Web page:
General forbearance can be used for a variety of reasons. The most common would be unexpected medical expenses, temporary financial strains like large repair bills, or having an interruption of employment.
Mandatory forbearance should only be used when you’re eligible to have your entire loan balance forgiven under a plan like Teacher Student Loan Forgiveness.
General forbearance should only be used when your finances are a wreck and you have a specific plan to never need it again. More on that later.
How Can You Use Way More than Three Years of Forbearance?
One way that I’ve seen borrowers easily wrack up six years of forbearance is by using up the three years total on their existing Direct loans and then consolidating them into a Direct Consolidation loan.
Technically, since the promissory note is entirely new, you’ve never used any of the three years of forbearance yet.
Occasionally, I’ll even see student loan forbearances last longer than six years. Some borrowers occasionally become eligible for natural disaster area forbearance, or they might be able to use the special mandatory forbearance periods during medical or dental residencies to extend their periods of non-payment.
How is Forbearance Different from Deferment?
You have two options for postponing payments which are deferment and forbearance for student loans. The first that we’ve spent most of our time discussing is forbearance.
The other option is deferment. The main difference is that you use deferment while you’re still enrolled in a higher education degree program. Student loan forbearance is for when you graduate.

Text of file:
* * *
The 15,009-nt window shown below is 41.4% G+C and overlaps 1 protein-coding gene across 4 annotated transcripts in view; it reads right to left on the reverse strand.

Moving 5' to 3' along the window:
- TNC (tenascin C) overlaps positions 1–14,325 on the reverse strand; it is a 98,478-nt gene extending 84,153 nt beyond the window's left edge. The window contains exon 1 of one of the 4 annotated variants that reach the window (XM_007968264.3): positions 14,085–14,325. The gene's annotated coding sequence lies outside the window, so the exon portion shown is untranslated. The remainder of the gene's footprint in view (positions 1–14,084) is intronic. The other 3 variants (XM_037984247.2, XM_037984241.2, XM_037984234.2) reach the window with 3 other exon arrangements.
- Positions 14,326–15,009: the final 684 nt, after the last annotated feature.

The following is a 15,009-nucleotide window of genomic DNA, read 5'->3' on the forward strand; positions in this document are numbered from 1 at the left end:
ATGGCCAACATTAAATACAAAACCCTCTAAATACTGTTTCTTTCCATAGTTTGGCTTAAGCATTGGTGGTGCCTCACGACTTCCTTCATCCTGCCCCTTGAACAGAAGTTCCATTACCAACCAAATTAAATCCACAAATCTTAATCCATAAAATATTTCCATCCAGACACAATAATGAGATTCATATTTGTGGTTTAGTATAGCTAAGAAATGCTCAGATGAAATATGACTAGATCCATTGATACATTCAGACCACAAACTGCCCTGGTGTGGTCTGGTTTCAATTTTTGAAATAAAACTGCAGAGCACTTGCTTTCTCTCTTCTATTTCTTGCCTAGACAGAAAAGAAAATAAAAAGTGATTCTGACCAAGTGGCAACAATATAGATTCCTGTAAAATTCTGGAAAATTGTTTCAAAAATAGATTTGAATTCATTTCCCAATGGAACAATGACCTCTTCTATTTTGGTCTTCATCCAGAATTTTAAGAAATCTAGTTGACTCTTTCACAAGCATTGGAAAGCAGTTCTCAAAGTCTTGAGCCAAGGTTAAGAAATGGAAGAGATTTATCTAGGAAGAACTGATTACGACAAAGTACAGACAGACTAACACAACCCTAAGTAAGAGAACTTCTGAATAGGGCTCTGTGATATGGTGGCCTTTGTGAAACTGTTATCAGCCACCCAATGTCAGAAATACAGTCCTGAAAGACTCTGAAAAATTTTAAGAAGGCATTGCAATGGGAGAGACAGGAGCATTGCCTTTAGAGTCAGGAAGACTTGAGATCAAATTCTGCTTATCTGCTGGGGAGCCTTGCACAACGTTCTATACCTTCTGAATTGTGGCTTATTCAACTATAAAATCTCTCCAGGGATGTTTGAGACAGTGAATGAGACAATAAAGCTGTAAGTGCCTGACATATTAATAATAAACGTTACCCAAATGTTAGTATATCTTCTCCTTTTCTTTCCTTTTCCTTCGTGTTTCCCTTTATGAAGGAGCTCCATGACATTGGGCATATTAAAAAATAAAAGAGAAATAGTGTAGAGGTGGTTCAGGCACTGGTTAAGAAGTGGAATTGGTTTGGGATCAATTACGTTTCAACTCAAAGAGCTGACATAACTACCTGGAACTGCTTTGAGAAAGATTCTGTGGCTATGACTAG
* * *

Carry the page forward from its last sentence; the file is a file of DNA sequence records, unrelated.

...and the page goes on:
Also, a technical difference is that there are certain kinds of loans like Subsidized Stafford that do not accrue interest while you are postponing student loan payments during deferment.
While deferment is slightly better than forbearance for reasons like these, you want your deferment period to last as short as humanly possible.
For example, did you know you can cancel the deferment period by requesting a waiver from your loan servicer if the debt came from an earlier degree program? Doing so could allow you to enroll in income-driven repayment programs and get credit toward loan forgiveness or receive interest subsidies.
How Can I Know if Income-Based Repayment is a Better Option Than Forbearance?
Income-driven repayment options like IBR, PAYE, and REPAYE are all better than forbearance when looked at in isolation. You would much rather be considered “in good order” on your loans than be requesting these temporary band-aids.
If your payment on one of those income driven payments would be $0 a month, then there’s no question that one of those plans is a vastly superior option over forbearance.
Here’s the problem, not everyone qualifies for a $0 payment on an income-based option like the ones I mentioned. If you’re unemployed, don’t make a lot of money, or just graduated, you might be able to snag the $0 monthly payment.
However, what if you make $80,000 a year and just struggle like crazy staying on a budget? What if you earn $150,000 and your car payment, mortgage, credit cards, and home renovation loan leave little room for anything else?
Whenever possible, you should use PAYE or REPAYE for your student loans. Using forbearance means admitting to yourself that there are big problems in your life financially that must be fixed.
Those problems may or may not be your fault. The thing that matters is putting yourself in a position where you’re never financially vulnerable again.